Niemoller was later imprisoned for what we today call "hate speech" because he dared criticize the regime within his church. Specifically, the charges against him were "abuse of pulpit" and he was charged with speaking "with malicious and provocative criticism ... of a kind calculated to undermine the confidence of the People in their political leaders. He had involved himself with matters that "were of concern only to the state." He had violated a new law for the "Prevention of Treacherous Attacks on State and Party. For speaking out — his crime was simply preaching what he believed his people should hear — he was sentenced to prison and then confined to concentration camps, ending up in Dachau where he remained until liberated by Allied troops.

Hitler always said that the best way to conquer your enemies is to divide them. He encouraged a movement simply called "God Believers" (he was willing to use the word God as long as it was emptied of all essential meaning), a policy designed to persuade individuals to withdraw from the churches. The sales pitch was that there was an alternative to the church; the state could have a ceremony to dedicate infants; the state could have its own holidays without the need to celebrate the Christian ones. Marriages, for those who wished, could also be performed by the state. The blessings of Mother Earth and Father Sky were frequently invoked upon the couple until their destiny was fulfilled. In the same way, same-sex marriage proponents say today that marriage can take place without the blessings of a religious body; it can be a purely secular act separated from religious overtones.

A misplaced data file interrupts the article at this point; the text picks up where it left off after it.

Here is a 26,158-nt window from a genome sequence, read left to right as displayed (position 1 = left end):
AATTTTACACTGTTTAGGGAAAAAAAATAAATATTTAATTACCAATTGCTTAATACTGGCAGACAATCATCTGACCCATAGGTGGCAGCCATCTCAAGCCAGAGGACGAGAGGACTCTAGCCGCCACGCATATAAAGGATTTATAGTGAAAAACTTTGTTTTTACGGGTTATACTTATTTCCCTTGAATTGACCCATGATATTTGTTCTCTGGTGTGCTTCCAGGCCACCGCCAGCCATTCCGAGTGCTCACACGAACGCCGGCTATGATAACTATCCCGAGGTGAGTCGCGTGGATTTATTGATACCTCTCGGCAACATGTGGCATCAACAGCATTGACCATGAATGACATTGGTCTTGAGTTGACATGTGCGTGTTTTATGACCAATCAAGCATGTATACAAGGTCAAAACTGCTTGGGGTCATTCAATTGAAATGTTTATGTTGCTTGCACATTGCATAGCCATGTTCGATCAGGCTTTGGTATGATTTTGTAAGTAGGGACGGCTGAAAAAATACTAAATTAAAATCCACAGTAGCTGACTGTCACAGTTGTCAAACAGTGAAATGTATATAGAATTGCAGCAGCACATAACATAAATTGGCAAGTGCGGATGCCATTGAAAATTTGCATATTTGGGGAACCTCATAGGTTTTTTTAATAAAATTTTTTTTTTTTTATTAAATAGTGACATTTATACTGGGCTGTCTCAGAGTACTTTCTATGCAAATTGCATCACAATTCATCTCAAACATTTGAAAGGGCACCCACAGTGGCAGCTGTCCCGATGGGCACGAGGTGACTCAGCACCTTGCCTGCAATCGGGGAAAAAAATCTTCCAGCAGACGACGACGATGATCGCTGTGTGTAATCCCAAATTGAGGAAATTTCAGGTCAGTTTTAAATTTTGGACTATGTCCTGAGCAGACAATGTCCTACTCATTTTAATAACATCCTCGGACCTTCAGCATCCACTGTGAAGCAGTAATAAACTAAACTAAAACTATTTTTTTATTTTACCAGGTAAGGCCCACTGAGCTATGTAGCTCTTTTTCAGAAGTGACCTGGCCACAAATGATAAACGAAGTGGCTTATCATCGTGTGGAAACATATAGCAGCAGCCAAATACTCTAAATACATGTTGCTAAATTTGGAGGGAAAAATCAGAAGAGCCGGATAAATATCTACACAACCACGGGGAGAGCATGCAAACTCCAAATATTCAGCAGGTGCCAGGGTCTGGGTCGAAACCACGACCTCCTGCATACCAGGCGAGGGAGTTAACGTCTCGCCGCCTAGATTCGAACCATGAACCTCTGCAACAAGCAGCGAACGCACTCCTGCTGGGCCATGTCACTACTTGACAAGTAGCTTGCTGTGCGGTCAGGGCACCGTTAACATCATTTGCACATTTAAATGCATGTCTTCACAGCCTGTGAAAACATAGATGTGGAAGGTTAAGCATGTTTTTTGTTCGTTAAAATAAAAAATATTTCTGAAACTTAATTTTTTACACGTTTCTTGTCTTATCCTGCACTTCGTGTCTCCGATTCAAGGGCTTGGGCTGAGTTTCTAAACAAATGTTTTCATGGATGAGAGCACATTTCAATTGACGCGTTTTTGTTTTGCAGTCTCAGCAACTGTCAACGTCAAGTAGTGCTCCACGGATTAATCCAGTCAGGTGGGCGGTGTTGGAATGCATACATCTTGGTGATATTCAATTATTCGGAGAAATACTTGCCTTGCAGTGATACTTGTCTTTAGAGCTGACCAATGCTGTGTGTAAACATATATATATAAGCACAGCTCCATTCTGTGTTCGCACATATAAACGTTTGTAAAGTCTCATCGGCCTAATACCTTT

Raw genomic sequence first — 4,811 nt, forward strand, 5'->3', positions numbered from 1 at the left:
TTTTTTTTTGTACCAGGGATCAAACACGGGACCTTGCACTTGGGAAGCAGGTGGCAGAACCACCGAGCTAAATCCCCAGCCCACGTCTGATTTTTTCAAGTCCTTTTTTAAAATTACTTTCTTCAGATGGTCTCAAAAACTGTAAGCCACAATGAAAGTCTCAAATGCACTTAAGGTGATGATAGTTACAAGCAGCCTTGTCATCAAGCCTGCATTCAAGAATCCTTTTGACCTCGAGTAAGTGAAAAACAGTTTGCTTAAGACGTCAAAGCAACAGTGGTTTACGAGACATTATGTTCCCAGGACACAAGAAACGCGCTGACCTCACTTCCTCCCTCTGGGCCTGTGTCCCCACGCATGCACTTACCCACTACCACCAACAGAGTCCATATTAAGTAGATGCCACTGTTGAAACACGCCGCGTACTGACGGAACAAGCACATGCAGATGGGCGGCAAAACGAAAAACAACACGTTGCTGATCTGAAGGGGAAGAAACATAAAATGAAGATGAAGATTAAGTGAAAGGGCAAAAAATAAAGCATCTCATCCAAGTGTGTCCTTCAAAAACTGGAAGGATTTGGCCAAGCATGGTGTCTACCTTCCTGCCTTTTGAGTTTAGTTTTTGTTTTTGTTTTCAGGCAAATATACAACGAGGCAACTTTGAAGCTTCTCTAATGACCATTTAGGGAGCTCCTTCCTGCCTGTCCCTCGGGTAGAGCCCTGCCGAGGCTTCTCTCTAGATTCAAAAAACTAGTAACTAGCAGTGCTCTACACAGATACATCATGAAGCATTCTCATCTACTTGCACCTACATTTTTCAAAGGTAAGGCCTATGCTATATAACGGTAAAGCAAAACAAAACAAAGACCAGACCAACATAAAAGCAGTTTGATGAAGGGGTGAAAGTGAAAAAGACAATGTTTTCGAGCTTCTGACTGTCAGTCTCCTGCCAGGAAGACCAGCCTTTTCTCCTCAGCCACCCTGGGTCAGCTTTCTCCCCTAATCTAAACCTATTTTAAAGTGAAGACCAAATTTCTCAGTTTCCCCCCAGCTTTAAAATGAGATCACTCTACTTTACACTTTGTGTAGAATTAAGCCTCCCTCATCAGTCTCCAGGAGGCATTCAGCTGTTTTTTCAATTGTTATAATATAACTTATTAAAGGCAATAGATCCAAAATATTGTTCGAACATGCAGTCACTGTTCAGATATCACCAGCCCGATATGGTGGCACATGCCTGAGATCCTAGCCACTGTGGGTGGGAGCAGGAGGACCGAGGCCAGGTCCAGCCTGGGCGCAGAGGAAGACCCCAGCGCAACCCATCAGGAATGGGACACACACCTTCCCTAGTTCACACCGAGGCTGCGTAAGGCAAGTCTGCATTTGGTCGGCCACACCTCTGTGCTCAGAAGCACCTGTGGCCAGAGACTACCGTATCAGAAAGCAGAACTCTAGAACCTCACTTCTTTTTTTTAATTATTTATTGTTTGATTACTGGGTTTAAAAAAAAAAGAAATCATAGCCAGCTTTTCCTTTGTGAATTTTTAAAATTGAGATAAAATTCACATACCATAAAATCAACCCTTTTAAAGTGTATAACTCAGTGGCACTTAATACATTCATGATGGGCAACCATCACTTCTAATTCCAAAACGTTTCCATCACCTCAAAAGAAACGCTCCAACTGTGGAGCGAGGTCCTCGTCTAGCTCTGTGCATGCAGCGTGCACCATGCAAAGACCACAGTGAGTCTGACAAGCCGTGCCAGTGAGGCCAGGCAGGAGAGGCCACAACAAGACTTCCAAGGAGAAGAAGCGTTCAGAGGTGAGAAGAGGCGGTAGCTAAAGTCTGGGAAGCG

And so it was that secularism was imposed on the German people. The role of the church was minimized by privatizing faith and instituting laws about what could or could not be said from a pulpit. Religious leaders who opposed the secular steamroller were intimidated by threats to them and their families. With God and religion removed from government, the values of Hitler's socialism filled the vacuum. The church would increasingly become the enemy of the state.